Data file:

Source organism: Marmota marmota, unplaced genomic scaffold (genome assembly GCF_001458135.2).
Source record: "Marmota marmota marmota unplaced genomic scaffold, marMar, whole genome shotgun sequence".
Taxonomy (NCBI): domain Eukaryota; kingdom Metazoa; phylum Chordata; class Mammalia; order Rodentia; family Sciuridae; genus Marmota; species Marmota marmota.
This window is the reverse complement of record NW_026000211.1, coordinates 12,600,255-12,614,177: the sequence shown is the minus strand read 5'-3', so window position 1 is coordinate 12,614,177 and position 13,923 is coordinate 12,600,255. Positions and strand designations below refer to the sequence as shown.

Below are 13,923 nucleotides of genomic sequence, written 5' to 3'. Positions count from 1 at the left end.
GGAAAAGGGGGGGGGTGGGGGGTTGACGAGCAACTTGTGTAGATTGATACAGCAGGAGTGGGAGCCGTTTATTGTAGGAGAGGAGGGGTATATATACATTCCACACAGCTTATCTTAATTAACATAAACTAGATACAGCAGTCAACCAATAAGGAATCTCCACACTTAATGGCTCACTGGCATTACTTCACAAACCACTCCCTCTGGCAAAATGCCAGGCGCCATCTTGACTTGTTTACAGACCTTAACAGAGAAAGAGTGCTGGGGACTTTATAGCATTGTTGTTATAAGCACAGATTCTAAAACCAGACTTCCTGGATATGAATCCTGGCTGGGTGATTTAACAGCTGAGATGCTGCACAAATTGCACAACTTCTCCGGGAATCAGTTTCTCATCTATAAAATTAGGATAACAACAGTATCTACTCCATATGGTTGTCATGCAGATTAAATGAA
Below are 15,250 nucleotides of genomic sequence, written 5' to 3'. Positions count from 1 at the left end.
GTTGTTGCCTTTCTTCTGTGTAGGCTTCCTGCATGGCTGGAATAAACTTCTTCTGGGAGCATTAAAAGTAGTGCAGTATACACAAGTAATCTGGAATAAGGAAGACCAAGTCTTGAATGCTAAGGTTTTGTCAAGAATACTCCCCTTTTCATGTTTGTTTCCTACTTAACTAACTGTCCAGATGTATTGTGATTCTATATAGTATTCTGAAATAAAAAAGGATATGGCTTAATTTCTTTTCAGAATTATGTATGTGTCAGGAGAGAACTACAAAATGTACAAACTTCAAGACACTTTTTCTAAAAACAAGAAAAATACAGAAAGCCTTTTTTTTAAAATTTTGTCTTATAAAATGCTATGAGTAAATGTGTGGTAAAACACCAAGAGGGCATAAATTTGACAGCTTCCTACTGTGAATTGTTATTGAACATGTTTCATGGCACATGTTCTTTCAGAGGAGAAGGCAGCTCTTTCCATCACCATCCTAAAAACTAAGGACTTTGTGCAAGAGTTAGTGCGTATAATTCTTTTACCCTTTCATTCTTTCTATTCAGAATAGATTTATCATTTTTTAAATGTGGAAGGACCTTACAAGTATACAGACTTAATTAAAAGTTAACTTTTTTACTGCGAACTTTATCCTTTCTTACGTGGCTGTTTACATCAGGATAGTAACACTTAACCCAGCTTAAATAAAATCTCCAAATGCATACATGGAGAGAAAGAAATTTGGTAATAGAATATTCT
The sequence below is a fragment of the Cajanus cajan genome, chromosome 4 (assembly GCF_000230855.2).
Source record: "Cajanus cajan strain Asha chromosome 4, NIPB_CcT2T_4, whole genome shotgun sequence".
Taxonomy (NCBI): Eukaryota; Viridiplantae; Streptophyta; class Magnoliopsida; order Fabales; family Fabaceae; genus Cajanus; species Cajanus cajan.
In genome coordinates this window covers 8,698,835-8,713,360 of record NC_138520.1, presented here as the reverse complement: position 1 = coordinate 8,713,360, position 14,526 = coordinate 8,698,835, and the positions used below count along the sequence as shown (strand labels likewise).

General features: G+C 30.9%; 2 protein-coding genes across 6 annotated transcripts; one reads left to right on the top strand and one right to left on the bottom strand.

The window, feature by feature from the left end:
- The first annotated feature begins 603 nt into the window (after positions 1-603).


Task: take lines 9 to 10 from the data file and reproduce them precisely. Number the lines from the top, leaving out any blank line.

The sequence below is a fragment of the Cajanus cajan genome, chromosome 4 (assembly GCF_000230855.2).
Source record: "Cajanus cajan strain Asha chromosome 4, NIPB_CcT2T_4, whole genome shotgun sequence".